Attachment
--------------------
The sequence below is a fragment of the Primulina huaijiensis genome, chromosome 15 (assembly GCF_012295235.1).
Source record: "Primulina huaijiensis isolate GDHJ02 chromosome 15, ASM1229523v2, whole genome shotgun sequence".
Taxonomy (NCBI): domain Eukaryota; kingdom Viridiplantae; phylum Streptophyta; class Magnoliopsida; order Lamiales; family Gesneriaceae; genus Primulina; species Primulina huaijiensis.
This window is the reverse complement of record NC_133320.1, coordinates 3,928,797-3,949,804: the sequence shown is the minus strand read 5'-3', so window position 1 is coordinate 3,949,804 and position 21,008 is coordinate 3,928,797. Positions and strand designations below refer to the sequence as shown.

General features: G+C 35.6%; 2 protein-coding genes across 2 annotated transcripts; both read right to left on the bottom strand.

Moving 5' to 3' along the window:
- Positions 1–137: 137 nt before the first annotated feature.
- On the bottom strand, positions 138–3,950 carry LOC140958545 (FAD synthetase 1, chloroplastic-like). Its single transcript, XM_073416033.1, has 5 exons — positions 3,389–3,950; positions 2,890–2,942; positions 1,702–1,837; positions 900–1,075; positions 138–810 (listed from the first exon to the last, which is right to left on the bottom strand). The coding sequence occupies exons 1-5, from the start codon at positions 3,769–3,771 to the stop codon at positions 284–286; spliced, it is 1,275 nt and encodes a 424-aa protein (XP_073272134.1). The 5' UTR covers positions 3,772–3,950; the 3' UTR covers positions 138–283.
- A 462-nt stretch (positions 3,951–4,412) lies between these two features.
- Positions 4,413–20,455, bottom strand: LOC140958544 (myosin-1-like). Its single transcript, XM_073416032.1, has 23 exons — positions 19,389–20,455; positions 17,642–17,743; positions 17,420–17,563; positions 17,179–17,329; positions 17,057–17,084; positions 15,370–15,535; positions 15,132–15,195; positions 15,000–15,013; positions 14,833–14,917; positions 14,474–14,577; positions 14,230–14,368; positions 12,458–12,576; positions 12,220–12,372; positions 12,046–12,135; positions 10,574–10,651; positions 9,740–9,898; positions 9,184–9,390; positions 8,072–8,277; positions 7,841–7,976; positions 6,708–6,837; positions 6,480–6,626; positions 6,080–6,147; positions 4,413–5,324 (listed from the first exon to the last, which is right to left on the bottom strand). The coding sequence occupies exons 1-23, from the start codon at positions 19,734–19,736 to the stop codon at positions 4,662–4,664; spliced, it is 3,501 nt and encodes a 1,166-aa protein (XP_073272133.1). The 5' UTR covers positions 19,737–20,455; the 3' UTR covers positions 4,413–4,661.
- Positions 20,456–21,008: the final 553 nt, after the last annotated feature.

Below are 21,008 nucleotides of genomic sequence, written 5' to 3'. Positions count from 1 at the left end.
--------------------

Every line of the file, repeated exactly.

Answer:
The sequence below is a fragment of the Primulina huaijiensis genome, chromosome 15 (assembly GCF_012295235.1).
Source record: "Primulina huaijiensis isolate GDHJ02 chromosome 15, ASM1229523v2, whole genome shotgun sequence".
Taxonomy (NCBI): domain Eukaryota; kingdom Viridiplantae; phylum Streptophyta; class Magnoliopsida; order Lamiales; family Gesneriaceae; genus Primulina; species Primulina huaijiensis.
This window is the reverse complement of record NC_133320.1, coordinates 3,928,797-3,949,804: the sequence shown is the minus strand read 5'-3', so window position 1 is coordinate 3,949,804 and position 21,008 is coordinate 3,928,797. Positions and strand designations below refer to the sequence as shown.

General features: G+C 35.6%; 2 protein-coding genes across 2 annotated transcripts; both read right to left on the bottom strand.

Moving 5' to 3' along the window:
- Positions 1–137: 137 nt before the first annotated feature.
- On the bottom strand, positions 138–3,950 carry LOC140958545 (FAD synthetase 1, chloroplastic-like). Its single transcript, XM_073416033.1, has 5 exons — positions 3,389–3,950; positions 2,890–2,942; positions 1,702–1,837; positions 900–1,075; positions 138–810 (listed from the first exon to the last, which is right to left on the bottom strand). The coding sequence occupies exons 1-5, from the start codon at positions 3,769–3,771 to the stop codon at positions 284–286; spliced, it is 1,275 nt and encodes a 424-aa protein (XP_073272134.1). The 5' UTR covers positions 3,772–3,950; the 3' UTR covers positions 138–283.
- A 462-nt stretch (positions 3,951–4,412) lies between these two features.
- Positions 4,413–20,455, bottom strand: LOC140958544 (myosin-1-like). Its single transcript, XM_073416032.1, has 23 exons — positions 19,389–20,455; positions 17,642–17,743; positions 17,420–17,563; positions 17,179–17,329; positions 17,057–17,084; positions 15,370–15,535; positions 15,132–15,195; positions 15,000–15,013; positions 14,833–14,917; positions 14,474–14,577; positions 14,230–14,368; positions 12,458–12,576; positions 12,220–12,372; positions 12,046–12,135; positions 10,574–10,651; positions 9,740–9,898; positions 9,184–9,390; positions 8,072–8,277; positions 7,841–7,976; positions 6,708–6,837; positions 6,480–6,626; positions 6,080–6,147; positions 4,413–5,324 (listed from the first exon to the last, which is right to left on the bottom strand). The coding sequence occupies exons 1-23, from the start codon at positions 19,734–19,736 to the stop codon at positions 4,662–4,664; spliced, it is 3,501 nt and encodes a 1,166-aa protein (XP_073272133.1). The 5' UTR covers positions 19,737–20,455; the 3' UTR covers positions 4,413–4,661.
- Positions 20,456–21,008: the final 553 nt, after the last annotated feature.

Below are 21,008 nucleotides of genomic sequence, written 5' to 3'. Positions count from 1 at the left end.